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RWI BERLIN
NETWORK SEMINAR

The RWI Office Berlin organizes the "RWI Berlin Network Seminar" since 2023, inviting researchers based in Berlin to the RWI Berlin Office for research talks. The seminar is open to RWI-externals with prior registration (please email Claudia.Schmiedchen@rwi-essen.de).

Events 2024

Speaker: Macartan Humphreys (WZB Berlin, Humboldt University)

Location: Hybrid – Berlin Office and Teams Link

Time: 10:30 - 11:30 am

Title: Effects of economic and social incentives on bureaucratic quality - Experimental Evidence from Sierra Leone

Speaker: Martina Uccioli (IZA, University of Nottingham)

Location: Hybrid – Berlin Office and Teams Link

Time: 11:00 am - 12:00 pm

Title: tba

 

Speaker: Jason Sockin (Cornell University, IZA)

Location: Hybrid – Berlin Office and Teams Link

Time: 11:00 am - 12:00 pm

Title: tba

 

Speaker: Britta Gehrke (FU Berlin)

Location: Hybrid – Berlin Office and Teams Link

Time: 11:00 am - 12:00 pm

Title: tba

 

Speaker: Jan Nimczik (ESMT Berlin)

Location: Hybrid – Berlin Office and Teams Link

Time: 10:30 - 11:30 am

Title: The long-run Effects of Immigration: Evidence Across a Barrier to Refugee Settlement

Abstract: We identify the causal effect of immigration on productivity, wages, incomes, and rents in the long run using a spatial regression discontinuity design (RDD). Our spatial RDD builds on a short-lived barrier to refugee settlement within West Germany after WWII. Comparing municipalities in a narrow band around this barrier, we find no socio-economic differences before WWII. In particular, population density had always been identical. But when the barrier to refugee settlement was removed, population density was about 20 percentage points higher where refugees had been allowed to settle. In 2020, 70 years later, the higher population density still persists. Today’s higher density coincides with higher productivity, wages, and rents. We argue that these economic differences are the result of agglomeration economies driven by the higher population density where refugees had been allowed settle. We present three findings on the nature of these agglomeration economies.

Speaker: Christian Meyer (University of Oxford)

Location: Hybrid – Berliner Büro und Teams-Veranstaltung

Time: 12:00 - 13:00 pm

Title: Learning to see the world’s opportunities: memory, mental experiencing and the economic lives of the vulnerable

Abstract: Work in neuroscience and psychology has underscored the role of mental experiencing for decision making. Using the same senses that we use to perceive the world, mental experiencing enables us to compare the consequences of our actions across different decisions. Trauma affects our memory and thus may impede our ability to use mental experiencing effectively. We measure the quality of mental experiencing and evaluate how it impacts economic outcomes through two randomized controlled trials with vulnerable populations that have suffered trauma and violence. In a sample of refugees in Ethiopia, learning to generate "positive" mental experiences related to the host economy leads to increased intentions to stay, more economic activity, and improved wellbeing. In Colombia, we embed controlled mental experiencing within an entrepreneurship program to explore whether it may enhance its effectiveness. We compare outcomes of standard business training, business training with mental experiencing, and no training. Participants in the standard business training see declines in both mental experiencing and earnings. These negative effects disappear in the mental experiencing arm. The highest gains from improved mental experiencing accrue to the most vulnerable and traumatized participants inthe sample, highlighting the need for trauma-informed programs.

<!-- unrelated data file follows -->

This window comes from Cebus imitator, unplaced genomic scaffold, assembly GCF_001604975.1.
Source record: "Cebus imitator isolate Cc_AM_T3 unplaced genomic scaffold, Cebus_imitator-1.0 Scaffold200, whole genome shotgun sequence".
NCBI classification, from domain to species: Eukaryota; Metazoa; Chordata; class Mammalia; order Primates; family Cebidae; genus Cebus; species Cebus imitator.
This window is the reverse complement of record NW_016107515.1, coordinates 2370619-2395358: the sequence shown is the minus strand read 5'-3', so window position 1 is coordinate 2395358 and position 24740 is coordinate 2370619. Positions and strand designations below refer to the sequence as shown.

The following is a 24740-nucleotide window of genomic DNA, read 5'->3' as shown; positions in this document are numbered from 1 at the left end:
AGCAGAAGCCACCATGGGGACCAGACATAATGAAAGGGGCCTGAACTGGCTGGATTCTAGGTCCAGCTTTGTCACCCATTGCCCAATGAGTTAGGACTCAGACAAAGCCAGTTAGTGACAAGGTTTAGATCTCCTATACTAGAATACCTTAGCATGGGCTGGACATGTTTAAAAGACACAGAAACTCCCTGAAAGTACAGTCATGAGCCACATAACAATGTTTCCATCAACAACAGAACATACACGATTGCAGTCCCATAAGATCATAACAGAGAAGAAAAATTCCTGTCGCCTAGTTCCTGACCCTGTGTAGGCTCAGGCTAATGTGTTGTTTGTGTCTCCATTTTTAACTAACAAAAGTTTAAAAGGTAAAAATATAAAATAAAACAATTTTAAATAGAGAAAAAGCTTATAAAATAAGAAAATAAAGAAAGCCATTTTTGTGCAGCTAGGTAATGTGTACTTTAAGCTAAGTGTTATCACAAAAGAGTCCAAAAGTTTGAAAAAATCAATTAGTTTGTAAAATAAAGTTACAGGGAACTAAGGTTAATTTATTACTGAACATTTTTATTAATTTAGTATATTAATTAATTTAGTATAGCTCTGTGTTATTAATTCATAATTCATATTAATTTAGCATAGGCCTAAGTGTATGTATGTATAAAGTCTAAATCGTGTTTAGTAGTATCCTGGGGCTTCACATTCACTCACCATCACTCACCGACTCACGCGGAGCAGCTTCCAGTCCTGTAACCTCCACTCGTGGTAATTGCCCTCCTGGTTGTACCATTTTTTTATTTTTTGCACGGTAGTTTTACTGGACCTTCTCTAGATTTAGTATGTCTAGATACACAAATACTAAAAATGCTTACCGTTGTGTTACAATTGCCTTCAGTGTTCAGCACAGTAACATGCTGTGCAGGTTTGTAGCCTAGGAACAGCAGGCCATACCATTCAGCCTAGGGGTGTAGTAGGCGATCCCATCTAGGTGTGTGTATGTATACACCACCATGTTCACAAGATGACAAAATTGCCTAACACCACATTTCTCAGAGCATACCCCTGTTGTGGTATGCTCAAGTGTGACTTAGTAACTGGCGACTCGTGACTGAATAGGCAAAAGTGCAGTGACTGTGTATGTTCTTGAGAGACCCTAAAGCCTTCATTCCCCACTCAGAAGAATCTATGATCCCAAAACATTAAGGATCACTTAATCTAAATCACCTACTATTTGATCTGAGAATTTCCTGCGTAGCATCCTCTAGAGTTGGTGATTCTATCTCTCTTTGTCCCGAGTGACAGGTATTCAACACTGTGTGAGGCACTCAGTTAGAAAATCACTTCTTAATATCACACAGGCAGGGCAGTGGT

Speaker: Macartan Humphreys (WZB Berlin, Humboldt University)

Location: Hybrid – Berlin Office and Teams Link

Time: 10:30 - 11:30 am

Title: Effects of economic and social incentives on bureaucratic quality - Experimental Evidence from Sierra Leone

Events 2023

Speaker: Peter Haan (DIW Berlin & Freie Universität Berlin)

Location: Hybrid – Berlin Office and Teams Link

Time: 10:00 - 11:00 am

Title: "Is Migration Reducing Labor Scarcity? Evidence From Long-Term Care"

Speaker: Jan Marcus (FU Berlin)

Location: Hybrid – Berlin Office and Teams Link

Time: 10:00 - 11:00 am